Tuesday 6 December 2016

Smart Consumer: Who's behind own-brand labels? You may be surprised!

Tina Leonard

Published 01/09/2011 | 05:00

Coca-cola, Avonmore, Brennans, Lucozade and Tayto; chances are at least some of these big brands feature on your weekly shopping list because they are the five biggest-selling grocery brands in Ireland.

  • Go To

And according to the Checkout Top 100 Brands Report 2011, these top five are the exact same as last year. That means we have remained loyal to the slice of Brennans bread and a glass of Coke.

But Checkout editor Stephen Wynne-Jones says: "Brand loyalty is not what it once was."

"In times of economic instability", explains Jones, "consumers are increasingly seeking out the best deals they can find."

And that means switching to own-brand.

Own-brand grocery products now account for 35% of market share. Just six years ago that share was just 9%.

This switch in loyalties is why you'll notice more regular special offers on branded products in supermarkets, as the big brands battle to keep our custom.

Own-brand products are usually cheaper but many people wonder will the quality and taste be as good.

Taste is subjective, but when it comes to quality all you can do is read the ingredient list and nutritional values to see what the product contains and decide from there.

All the supermarkets have different tiers of own brand products, with the quality rising when you get to the top tier, such as SuperValu's Supreme range, Tesco's Finest or Aldi's Specially Selected.

But if you still hanker after a big brand, stop to consider this: Who makes the own-brand products?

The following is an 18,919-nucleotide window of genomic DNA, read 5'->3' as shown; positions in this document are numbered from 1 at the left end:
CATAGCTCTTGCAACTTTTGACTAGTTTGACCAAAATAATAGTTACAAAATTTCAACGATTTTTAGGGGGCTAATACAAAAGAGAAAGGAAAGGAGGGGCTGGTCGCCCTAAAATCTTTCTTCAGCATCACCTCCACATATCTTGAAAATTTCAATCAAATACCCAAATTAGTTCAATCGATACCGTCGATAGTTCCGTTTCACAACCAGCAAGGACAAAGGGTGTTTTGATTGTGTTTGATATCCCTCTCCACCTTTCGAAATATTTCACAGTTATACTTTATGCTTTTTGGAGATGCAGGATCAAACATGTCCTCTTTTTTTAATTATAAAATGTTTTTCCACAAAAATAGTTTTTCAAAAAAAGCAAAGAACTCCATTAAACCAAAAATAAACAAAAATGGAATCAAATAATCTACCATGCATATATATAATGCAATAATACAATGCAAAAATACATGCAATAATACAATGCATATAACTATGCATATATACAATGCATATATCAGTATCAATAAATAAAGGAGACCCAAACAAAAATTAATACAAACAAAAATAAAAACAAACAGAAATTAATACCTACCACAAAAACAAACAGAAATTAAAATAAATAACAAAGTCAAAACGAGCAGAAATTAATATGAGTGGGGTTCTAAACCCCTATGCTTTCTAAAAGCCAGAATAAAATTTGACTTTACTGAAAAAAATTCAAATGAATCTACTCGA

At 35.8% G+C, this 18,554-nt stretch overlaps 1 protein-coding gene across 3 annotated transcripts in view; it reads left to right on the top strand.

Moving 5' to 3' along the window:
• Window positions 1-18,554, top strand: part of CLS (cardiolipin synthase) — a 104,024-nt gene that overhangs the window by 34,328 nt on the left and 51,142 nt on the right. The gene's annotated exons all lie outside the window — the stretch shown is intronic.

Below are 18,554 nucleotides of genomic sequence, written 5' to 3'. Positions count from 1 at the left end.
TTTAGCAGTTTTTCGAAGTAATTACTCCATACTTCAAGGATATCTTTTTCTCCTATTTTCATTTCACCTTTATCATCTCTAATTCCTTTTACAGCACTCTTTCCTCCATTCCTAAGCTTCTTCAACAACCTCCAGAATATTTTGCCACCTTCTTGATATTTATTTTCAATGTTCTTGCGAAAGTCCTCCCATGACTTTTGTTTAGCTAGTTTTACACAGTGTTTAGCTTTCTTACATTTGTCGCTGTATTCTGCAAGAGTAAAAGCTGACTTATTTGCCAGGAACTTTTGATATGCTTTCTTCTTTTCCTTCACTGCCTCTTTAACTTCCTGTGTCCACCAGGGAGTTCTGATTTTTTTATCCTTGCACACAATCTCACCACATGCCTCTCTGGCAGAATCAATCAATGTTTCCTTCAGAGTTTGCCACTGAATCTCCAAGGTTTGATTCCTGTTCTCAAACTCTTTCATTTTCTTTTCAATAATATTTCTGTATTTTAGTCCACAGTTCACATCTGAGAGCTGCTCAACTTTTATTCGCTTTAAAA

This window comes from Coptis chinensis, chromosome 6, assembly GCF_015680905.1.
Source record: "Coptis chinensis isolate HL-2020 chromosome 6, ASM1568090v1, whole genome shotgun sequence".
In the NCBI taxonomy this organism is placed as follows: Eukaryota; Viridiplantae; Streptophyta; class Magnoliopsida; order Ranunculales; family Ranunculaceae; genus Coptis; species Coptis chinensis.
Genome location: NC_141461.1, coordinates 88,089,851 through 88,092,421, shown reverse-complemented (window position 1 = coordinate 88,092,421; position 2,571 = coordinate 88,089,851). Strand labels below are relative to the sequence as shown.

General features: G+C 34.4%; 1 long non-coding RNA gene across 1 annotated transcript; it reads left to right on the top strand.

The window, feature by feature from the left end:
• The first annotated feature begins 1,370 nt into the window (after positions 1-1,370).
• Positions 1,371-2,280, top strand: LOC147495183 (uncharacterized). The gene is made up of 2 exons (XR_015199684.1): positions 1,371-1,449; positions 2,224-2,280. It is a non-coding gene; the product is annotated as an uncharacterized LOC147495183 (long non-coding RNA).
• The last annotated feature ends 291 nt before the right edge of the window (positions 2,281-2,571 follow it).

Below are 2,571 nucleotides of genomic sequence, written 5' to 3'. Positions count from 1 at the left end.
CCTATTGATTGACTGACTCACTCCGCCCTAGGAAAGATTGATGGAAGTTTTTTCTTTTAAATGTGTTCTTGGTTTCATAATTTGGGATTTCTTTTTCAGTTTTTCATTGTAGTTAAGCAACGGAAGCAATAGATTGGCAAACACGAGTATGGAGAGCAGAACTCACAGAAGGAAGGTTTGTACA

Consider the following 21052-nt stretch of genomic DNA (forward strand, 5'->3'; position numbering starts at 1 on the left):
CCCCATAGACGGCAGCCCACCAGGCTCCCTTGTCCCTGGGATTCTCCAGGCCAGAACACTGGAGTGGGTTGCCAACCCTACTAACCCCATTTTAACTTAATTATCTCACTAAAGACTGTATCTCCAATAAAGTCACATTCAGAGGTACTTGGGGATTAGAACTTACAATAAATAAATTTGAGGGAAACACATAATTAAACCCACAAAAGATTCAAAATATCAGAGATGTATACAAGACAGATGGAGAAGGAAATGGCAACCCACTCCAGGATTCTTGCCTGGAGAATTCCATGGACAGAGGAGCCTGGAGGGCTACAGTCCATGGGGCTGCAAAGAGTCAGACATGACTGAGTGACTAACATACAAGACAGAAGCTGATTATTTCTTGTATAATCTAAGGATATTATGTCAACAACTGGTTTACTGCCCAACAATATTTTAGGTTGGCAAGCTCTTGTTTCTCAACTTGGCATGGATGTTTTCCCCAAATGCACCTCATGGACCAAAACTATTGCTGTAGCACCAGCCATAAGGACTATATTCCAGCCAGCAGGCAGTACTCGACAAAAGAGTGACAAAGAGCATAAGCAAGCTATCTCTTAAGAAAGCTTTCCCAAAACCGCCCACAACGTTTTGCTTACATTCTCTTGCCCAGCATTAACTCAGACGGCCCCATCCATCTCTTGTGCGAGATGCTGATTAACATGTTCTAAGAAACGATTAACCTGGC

It could be a small Irish producer making solely for the supermarket, or one also selling under their own name, or it could be one of the big brands you know and love.

Who makes what isn't advertised, but there is a way of checking what production plant meat and dairy products were produced in.

For example, take two cartons of milk or two packs of rashers, one big brand and one own-brand, and look at the origin code on the label (an oval with IE, a number and EC). If the number is the same then the production plant is the same, and so you know they were produced in the same place.

But that involves a bit of super-sleuthing. Here are just some of the names that make own-brand products.

Bread

Johnston, Mooney & O'Brien: Superquinn Essentials Bread; Lidl hot dog rolls; Dunnes burger buns

Irish Pride: (Some) Tesco bread

Pat the Baker: Superquinn (core) bread; Lidl granary bread; Dunnes scones

Dairy

Glanbia: Tesco milk (some) and butter

Connacht Gold: Superquinn butter and cream

Town of Monaghan: Lidl creamery butter

North Cork Co-op: Centra butter

Irish Yogurts Ltd: Superquinn Essential; Aldi (some); Lidl premium; Centra luxury; Tesco (some)

Glenisk: Supervalu organic yogurts

Other

Odlums: Aldi flour

Bewleys: Superquinn (core) tea; Aldi

Gem Pack: Tesco sugar, currants, raisins and more

Bachelors: Tesco; Dunnes

Kelkin: SuperValu muesli

Irish Independent

Read More

Promoted articles

Editors Choice

Also in Life